The Coinbase app crashed just seconds after viewing a unique ad displaying a single QR code bouncing across the screen during its Super Bowl debut.
The 60-second commercial showed a bouncing colorful QR code almost entirely, bringing back memories of the bouncing DVD logo. Once scanned, the digital code redirects new users to Coinbase’s promotional website, offering a limited-time promotion of $15 free Bitcoin to new customers and the chance to participate in a $3 million giveaway.
But the game’s huge audience – estimated at 117 million – quickly crashed the app after logging in to check it out, leaving many users disappointed.
The promotion is valid until February 15, but new customers may have issues signing up for their $15 credit after the Coinbase app crashes, likely due to the heavy influx of traffic from smart ad.
Since the Super Bowl is one of the most-watched shows on TV every year, there’s no better platform for companies to showcase new commercials to the world. The game is shown on over 225 different TV channels, aired on around 450 radio stations, and watched in nearly 180 countries around the world.
NBC – which is the official channel airing this year’s Super Bowl LVI game – announced last week that all Super Bowl advertising slots had been filled, with several as short as 30 seconds running out. sold for a record seven million each.
Coinbase spent 150 Bitcoins – approximately $14 million – for the unique ad to run.
A screenshot of the Coinbase ad – which showed a QR code bouncing off a screen and caused the crypto platform’s app to crash
Many fans took out their smartphones at SoFi Stadium, where the Super Bowl between the LA Rams and the Cincinnati Bengals is played, to scan the Coinbase announcement, driving a lot of traffic to the exchange company’s website. cryptocurrencies.
The company is a popular cryptocurrency exchange platform that makes it easy to buy, sell, and trade digital currency. He claims this makes “buying Bitcoin as easy as buying a stock through an online brokerage.”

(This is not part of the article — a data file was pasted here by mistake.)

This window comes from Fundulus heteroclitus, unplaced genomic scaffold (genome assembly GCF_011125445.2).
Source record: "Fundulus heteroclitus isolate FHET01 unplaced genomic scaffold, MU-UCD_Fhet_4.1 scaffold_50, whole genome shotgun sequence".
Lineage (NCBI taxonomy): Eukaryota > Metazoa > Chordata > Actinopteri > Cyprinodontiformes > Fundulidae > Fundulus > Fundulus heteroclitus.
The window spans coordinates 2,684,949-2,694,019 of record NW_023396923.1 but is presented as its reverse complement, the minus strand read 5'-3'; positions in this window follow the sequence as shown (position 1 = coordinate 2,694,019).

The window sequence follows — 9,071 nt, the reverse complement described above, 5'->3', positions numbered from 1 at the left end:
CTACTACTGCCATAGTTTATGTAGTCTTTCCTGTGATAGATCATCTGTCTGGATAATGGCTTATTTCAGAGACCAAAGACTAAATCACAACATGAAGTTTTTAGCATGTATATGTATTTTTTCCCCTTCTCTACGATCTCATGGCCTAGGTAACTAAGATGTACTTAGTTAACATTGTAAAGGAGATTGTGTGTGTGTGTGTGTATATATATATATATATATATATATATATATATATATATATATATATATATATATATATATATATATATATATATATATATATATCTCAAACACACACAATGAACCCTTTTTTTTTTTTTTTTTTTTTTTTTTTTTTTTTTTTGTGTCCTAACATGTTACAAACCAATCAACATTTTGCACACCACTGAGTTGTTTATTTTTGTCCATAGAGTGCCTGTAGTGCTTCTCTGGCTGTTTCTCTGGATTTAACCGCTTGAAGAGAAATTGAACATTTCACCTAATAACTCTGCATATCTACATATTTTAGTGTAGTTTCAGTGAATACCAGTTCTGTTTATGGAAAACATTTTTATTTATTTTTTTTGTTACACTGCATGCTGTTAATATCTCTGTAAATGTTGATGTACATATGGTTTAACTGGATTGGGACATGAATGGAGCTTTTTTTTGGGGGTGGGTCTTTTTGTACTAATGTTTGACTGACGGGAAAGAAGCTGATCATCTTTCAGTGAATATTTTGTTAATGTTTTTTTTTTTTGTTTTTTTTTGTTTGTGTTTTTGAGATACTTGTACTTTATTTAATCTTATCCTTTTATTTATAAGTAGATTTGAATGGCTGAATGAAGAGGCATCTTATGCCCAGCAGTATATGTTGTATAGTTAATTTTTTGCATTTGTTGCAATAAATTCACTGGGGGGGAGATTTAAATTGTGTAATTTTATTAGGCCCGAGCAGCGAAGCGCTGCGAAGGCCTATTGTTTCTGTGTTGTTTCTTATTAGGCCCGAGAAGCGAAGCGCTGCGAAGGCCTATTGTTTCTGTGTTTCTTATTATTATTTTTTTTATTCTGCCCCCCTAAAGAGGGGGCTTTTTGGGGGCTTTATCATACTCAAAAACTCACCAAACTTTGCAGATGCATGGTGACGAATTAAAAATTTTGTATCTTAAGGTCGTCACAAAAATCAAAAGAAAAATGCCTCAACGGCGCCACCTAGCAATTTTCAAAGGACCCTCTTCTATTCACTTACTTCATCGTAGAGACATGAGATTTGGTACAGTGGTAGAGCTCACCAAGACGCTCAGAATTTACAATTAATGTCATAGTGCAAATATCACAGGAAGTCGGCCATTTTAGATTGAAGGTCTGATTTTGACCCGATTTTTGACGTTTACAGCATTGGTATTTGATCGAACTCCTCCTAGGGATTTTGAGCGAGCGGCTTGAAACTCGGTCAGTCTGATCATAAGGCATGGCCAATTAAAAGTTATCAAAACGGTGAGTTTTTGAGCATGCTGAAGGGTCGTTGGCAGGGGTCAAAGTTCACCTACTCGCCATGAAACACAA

Cryptocurrency companies are among this year’s biggest Super Bowl sponsors, with several companies – including Crypto.com and FTX – using the big game to promote their services, NFTs or other related projects.
Other promising companies in new industries like at-home COVID-19 testing, electric vehicle charging and online sports betting also aired their first Super Bowl ads this year.
Some fans took to Twitter to express their delight that the app crashed, while others chose to criticize the company for not investing in better servers.
User, @auspiciously_t, wrote: “Coinbase, how are your servers going to crash after a scheduled Super Bowl commercial?”
While another user who goes by the name Vanessa, tweeted: “#Coinbase how can you drop this ad and then for the app to crash #SuperBowl.”
Natalie Brunell, the host of the Coin Stories on Bitcoin podcast, responded by revealing how much Coinbase had invested in its advertising: “Coinbase paid 150 #Bitcoin to crash its site,” with the hashtag #priceofSuperBowlAd.
Another account, known as “CrypoBull2020”, shared, “It’s beyond me how a billion dollar company is incapable of creating servers that prevent a website crash.”
Fans of Coinbase’s Super Bowl ad took to Twitter to report that the cryptocurrency exchange company’s website crashed after too many viewers scanned the ad’s QR code.
The company also used the hashtag “WAGAMI”, a commonly used acronym in the crypto industry that stands for “We’re all going to make it happen”.
Established in 2012, Coinbase states on its website that its mission is to bring “the radical idea that anyone, anywhere should be able to send and receive Bitcoin easily and securely.”
The company says it is “building the crypto-economy” with what it calls “a fairer, accessible, efficient, and transparent crypto-enabled financial system.”
“Today, we offer a reliable and easy-to-use platform for accessing the broader cryptoeconomy,” the company adds.
According to its website, more than 73 million verified users have signed up for the service in over 100 countries.